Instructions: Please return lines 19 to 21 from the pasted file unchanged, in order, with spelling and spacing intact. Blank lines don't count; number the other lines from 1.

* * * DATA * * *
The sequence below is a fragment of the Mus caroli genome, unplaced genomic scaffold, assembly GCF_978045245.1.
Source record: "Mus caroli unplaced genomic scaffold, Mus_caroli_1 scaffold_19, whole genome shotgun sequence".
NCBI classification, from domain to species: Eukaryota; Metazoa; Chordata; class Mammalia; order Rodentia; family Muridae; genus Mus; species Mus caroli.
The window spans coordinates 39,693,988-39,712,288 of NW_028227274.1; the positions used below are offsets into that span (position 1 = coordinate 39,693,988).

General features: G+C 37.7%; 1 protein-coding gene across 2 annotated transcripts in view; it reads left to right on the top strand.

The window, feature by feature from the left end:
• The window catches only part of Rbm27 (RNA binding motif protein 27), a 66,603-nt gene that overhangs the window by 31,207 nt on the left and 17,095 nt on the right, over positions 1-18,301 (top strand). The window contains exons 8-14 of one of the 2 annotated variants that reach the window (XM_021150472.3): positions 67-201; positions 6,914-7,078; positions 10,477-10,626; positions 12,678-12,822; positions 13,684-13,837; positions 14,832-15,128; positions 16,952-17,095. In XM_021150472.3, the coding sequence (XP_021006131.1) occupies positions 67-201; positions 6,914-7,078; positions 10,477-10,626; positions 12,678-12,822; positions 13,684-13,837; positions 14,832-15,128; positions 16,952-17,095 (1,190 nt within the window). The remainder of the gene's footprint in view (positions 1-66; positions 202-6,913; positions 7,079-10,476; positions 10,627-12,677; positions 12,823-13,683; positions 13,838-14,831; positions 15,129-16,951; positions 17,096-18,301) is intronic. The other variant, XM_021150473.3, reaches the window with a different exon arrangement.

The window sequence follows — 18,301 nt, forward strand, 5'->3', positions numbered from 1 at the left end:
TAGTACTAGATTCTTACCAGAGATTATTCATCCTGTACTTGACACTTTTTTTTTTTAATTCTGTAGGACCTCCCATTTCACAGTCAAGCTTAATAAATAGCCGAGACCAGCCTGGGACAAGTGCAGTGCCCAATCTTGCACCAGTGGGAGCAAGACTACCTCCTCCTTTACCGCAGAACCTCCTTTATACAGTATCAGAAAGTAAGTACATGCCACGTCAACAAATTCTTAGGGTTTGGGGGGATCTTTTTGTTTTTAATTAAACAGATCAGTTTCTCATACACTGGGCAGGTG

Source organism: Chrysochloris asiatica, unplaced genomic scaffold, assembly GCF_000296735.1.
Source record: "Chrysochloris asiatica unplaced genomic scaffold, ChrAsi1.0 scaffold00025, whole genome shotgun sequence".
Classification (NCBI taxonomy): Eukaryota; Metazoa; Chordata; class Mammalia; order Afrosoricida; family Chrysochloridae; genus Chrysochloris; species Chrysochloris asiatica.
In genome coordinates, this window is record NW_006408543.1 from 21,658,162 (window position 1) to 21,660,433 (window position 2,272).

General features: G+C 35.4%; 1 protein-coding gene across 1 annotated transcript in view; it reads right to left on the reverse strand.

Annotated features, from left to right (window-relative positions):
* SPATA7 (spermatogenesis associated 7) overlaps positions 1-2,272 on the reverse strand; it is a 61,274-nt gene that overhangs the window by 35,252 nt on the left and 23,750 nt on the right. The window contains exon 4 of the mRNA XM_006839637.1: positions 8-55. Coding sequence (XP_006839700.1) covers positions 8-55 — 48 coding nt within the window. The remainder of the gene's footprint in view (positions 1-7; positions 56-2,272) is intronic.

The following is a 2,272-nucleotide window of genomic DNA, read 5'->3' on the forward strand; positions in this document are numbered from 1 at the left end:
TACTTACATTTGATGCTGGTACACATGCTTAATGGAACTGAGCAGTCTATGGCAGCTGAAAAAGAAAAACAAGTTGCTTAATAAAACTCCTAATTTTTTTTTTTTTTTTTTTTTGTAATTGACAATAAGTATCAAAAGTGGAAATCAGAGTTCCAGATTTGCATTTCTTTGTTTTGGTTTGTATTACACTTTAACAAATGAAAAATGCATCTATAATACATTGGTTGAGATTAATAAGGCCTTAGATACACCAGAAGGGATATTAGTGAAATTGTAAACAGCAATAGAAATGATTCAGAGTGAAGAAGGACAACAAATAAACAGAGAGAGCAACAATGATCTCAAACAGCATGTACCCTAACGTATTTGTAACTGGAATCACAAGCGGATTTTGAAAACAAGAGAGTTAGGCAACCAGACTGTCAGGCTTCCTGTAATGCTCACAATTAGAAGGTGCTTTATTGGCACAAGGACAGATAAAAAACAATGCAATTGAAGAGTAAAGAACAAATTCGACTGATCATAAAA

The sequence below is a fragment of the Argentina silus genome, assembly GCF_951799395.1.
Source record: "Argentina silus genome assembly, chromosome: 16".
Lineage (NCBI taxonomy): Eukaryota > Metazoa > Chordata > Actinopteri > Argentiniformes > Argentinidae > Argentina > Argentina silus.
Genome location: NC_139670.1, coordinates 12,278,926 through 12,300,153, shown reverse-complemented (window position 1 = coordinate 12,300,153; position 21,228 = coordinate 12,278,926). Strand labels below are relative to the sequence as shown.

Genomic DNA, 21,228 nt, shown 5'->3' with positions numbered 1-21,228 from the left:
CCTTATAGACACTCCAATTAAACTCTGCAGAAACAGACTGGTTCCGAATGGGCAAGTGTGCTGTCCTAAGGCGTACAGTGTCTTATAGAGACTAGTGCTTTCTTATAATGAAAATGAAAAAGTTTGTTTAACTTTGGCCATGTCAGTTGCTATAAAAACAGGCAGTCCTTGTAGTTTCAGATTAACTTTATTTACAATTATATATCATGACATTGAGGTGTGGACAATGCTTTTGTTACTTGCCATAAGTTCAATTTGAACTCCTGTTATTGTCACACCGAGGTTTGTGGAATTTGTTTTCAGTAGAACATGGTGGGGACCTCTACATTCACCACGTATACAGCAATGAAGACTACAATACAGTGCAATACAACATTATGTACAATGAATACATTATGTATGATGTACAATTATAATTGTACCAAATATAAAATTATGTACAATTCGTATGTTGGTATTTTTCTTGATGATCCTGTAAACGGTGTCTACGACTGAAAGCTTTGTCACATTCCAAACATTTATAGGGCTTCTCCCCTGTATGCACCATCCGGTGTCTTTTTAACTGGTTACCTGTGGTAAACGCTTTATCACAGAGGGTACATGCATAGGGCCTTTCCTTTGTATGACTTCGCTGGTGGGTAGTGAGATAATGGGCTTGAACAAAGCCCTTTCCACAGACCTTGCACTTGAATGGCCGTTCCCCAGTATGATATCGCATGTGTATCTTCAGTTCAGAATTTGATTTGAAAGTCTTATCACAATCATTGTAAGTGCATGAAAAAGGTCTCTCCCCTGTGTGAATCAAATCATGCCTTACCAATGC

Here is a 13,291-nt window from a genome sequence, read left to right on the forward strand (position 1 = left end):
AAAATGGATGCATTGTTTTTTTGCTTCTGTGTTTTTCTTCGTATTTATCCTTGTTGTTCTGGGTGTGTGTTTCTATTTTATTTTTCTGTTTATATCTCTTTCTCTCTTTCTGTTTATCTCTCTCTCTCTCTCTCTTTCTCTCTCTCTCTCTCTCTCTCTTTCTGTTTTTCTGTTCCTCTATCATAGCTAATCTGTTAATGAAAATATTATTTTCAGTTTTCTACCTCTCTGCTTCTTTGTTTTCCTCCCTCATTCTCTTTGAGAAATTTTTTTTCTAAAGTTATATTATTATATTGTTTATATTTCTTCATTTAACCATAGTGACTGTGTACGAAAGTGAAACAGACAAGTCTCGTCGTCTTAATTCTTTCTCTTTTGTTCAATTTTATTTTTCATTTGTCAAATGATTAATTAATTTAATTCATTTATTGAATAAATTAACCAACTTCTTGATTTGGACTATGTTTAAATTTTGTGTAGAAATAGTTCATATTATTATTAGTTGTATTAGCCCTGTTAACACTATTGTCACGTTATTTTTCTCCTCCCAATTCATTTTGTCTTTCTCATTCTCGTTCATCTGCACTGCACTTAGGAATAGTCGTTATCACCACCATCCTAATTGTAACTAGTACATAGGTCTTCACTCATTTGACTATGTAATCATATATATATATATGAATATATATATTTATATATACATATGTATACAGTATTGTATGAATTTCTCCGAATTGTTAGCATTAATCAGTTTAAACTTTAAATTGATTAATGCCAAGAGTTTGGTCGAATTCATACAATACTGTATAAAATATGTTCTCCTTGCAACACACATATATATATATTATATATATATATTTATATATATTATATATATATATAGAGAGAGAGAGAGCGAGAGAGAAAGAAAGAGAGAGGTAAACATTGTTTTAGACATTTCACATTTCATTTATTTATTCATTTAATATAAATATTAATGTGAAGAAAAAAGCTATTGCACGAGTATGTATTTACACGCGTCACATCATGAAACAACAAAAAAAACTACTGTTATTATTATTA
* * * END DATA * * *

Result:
The sequence below is a fragment of the Argentina silus genome, assembly GCF_951799395.1.
Source record: "Argentina silus genome assembly, chromosome: 16".
Lineage (NCBI taxonomy): Eukaryota > Metazoa > Chordata > Actinopteri > Argentiniformes > Argentinidae > Argentina > Argentina silus.